Friday, February 5, 2010

Conflict

By now, every writer knows that without conflict, well, what's the point of the book in the first place. Every single book, story, has conflict. Little Red Riding Hood was skipping through the forest, minding her own business, when the Big Bad Wolf stepped out in front of her. Conflict. The wolf wanted to eat her. He didn't - still haven't figured out that one. I mean, seriously, he was a wolf, she a little girl, and he just lets her go. Was he secretly thinking about a two for one special? Hey, I can get grandma first, she might be a bit tough and leathery, but still, then I can get Little Red. Why not just have at Red to begin with and then go get grandma? Hey, does that constitute a plot hole? Am I remembering the story wrong? Anyhow, Little Red skipped on down the path to Grandma's house and "my, what big teeth you have, grandma". Without the Big Bad Wolf, the story would have been about a girl on the way to grandma's house to deliver a basket of goodies. Woo-hoo, that would have kept me turning the page.

Conflict is the necessary ingredient of any story. Without conflict, well, it's like chicken noodle soup without the noodles.

So, in thinking a lot about conflict as I work on my query/pitch I realize (and this is all thanks to a comment Sarah left over at Slushbusters on the pitch I entered in their contest) . . .

The conflict needs to be specific.

The reader needs to know the conflict.

The reader also needs to find out what the character needs to do about the conflict.

And . . .

Sometimes, the conflict is the catalyst for something different.

This is the case with the MC in Margarita Nights. The conflict - realization of feelings for someone other than his partner - makes Jared realize that his current relationship is lacking. It is safe and comfortable, but there's something missing. He settled into the routine of comfort/safeness so easily, that he failed to realize the relationship wasn't exactly what he expected and wanted.

So, the conflict served a purpose. It's not a do/die situation. It is only a situation where the character must struggle with his own needs/desires and figure out the best option for him. Does he give in to his fear of ending up alone (an old man at the bar desperately hoping someone will notice him) and stay in the relationship because it is safe/comfortable? Does he sacrifice a part of himself by knowing he's not in love with his partner, and yet stays in the relationship? Does he risk everything by walking away from a good (if not satisfying on all levels) relationship? What if his ideal of a satisfying relationship doesn't exist? What if, horror of horrors, he does end up alone? Would, in the end, his sacrifice of a safe/comfortable relationship have been worthwhile?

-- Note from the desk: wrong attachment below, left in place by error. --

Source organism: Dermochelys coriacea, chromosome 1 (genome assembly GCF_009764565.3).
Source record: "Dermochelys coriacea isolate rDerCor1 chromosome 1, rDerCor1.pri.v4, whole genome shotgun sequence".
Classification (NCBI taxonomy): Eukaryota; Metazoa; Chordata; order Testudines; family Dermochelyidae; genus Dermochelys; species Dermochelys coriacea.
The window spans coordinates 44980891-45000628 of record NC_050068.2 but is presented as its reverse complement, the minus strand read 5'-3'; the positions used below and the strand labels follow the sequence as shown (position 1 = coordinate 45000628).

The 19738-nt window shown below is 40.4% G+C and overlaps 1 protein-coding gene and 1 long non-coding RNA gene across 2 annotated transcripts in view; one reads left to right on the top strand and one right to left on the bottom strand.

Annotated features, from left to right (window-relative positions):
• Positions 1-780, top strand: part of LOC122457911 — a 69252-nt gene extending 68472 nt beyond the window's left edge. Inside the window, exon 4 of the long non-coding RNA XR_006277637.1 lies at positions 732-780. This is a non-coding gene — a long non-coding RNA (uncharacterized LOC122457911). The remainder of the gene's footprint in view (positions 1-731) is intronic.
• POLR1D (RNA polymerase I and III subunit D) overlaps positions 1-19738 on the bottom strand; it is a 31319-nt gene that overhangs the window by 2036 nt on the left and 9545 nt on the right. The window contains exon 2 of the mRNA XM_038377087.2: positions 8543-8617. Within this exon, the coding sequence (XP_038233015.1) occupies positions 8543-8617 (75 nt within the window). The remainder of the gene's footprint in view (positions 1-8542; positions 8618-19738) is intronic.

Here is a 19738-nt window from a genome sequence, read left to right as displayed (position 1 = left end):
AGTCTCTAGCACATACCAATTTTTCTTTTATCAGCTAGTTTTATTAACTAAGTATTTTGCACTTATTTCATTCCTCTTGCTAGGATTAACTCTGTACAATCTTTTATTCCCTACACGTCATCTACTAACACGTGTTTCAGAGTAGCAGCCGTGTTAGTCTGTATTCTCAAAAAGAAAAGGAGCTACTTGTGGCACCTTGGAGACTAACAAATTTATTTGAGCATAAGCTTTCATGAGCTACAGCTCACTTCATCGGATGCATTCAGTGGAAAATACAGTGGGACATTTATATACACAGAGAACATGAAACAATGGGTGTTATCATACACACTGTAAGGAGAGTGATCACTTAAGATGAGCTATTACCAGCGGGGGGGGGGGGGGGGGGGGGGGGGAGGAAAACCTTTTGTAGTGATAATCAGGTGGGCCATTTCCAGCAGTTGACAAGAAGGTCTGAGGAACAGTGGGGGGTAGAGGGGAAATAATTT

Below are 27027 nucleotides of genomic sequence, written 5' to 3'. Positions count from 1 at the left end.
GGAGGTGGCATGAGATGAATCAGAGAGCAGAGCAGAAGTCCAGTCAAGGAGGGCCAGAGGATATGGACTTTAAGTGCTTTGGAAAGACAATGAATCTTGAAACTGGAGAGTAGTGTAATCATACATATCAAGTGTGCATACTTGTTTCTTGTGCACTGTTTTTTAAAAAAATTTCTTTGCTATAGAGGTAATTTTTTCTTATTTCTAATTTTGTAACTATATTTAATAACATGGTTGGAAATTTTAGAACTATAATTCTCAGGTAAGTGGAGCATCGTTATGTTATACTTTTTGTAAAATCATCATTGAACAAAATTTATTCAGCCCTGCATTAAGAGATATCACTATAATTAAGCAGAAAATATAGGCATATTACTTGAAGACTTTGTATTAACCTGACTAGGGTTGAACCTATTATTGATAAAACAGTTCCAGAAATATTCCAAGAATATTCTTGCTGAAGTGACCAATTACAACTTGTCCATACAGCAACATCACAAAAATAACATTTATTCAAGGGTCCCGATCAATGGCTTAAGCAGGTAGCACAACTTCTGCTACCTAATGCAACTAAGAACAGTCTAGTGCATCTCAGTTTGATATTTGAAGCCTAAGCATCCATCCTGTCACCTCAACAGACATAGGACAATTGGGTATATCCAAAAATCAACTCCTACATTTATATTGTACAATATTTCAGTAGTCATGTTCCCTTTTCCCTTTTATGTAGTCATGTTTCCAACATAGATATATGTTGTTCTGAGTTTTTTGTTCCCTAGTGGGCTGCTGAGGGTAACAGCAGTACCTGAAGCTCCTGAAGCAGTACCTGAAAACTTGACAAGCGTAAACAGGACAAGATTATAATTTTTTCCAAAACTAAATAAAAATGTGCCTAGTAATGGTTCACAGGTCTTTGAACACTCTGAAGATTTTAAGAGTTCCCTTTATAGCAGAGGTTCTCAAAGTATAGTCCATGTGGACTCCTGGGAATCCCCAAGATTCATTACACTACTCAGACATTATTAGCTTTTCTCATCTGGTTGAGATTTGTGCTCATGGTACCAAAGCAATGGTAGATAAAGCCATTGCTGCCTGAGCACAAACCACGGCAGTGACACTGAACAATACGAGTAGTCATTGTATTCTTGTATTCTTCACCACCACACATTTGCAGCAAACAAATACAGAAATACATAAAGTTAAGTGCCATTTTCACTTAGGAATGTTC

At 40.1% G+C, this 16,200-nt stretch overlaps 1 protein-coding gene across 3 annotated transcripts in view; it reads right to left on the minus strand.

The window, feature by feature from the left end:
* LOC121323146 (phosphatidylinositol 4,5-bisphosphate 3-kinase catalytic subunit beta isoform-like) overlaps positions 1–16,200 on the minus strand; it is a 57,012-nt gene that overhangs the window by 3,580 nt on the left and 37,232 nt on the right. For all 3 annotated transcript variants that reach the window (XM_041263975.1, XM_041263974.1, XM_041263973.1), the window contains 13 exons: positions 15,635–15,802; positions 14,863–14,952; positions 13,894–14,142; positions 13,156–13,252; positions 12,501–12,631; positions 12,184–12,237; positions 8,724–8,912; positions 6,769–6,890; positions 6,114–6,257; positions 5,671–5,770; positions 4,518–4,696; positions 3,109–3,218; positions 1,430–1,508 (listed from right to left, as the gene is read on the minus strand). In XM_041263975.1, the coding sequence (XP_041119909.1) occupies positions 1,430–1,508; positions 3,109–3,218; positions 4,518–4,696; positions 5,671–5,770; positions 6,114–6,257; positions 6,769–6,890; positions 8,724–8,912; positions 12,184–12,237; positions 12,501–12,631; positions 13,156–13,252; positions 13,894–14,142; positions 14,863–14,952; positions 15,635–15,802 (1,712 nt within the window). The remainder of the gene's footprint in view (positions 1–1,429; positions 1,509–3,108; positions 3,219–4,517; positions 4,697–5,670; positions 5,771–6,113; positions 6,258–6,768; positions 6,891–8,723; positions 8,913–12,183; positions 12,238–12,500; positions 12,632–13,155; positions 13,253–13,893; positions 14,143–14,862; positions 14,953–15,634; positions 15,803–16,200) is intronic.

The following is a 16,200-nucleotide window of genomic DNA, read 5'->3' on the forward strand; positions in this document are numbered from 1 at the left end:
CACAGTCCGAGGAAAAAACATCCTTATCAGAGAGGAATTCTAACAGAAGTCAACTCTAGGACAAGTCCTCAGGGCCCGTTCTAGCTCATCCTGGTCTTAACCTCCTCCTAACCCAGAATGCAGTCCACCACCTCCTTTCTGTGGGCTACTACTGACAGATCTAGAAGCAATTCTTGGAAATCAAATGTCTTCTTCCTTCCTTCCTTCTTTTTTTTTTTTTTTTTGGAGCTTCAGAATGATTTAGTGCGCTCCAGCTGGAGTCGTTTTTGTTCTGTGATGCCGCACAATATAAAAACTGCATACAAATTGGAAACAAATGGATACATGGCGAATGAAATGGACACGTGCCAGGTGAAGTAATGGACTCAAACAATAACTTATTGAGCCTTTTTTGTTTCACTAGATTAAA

So, there is conflict - an attraction outside his relationship that makes him realize, over time, not right away people, that he is not in love with his partner.

The conflict, however, unlike the Big Bad Wolf who eats grandma and tries to eat Little Red, doesn't propel the story from beginning to end, it only sets the MC on a journey of self discovery.

What about your manuscripts of brilliance? Is the conflict straightforward? Character A must overcome this/that or he/she will die? If Character A doesn't overcome this/that then the world will end? Or, is the main conflict more a catalyst that, like Jared, sends the character on a journey of self discovery that doesn't necessarily have a happy ending?

S

9 comments:

Ann Elle Altman said...

In my book, nothing too catastrophic happens if she doesn't success except her self-esteem goes down the toilet and she's regarded by the family who hates as a loser...yeah, so I guess catastrophic.

great pointers.

ann

Jen said...

I have two types of conflicts, they are both tied together though, both a path to self discovery but how she got in the situation in the first place to starting her path is also conflict...

Jonathon Arntson said...

I like the title of this post, it drew me in.

I'd say the only conflict at the moment is between me and my MS. Thanks to your wise words here, I feel that's about to change.

Scott said...

Ann - I'm of the opinion, mistaken or not, that the conflict doesn't always have to be a do/die situation. Sometimes, the struggle of a character is more internal than external.

Jen - more than one conflict? Whoa! My one MS is filled with conflicts since it takes place from multiple perspectives.

Jonathan - thanks. I've had similar conflicts with my MS, my characters, a specific paragraph. Geesh! And seriously, Sarah over at Slushbusters provided the catalyst for this post with her very wise questions.

Davin Malasarn said...

Great post, Scott. I had a lot of trouble focusing my conflict. My early readers would tell me that they felt like there was a conflict, but that it was hard to pin down, it was too expansive and amorphous. Part of me thinks that was okay, but I also enjoy reading my book more now that it's focused!

Lady Glamis said...

I like multiple conflicts, of course, on lots of levels. Like your physical conflict vs. emotional conflict and having those conflict all over the place. Tension. It's what I live for in the book. But like you, I think it all needs to be focused, and having a main conflict is very important.

Sarah said...

Scott, so glad the questions were helpful! : )

Jemi Fraser said...

Made me think about the conflict in my current ms. There are several & I actually think I connected them all. Yippee!

myliteraryquest said...

Conflict - the final frontier ... these are the writings of a - wait, wrong blog. Tee hee hee. I tend to lean towards conflicts that involve life and death situations. I suppose one day I should branch out and find deeper and more meaningful conflict but for now I'm having fun.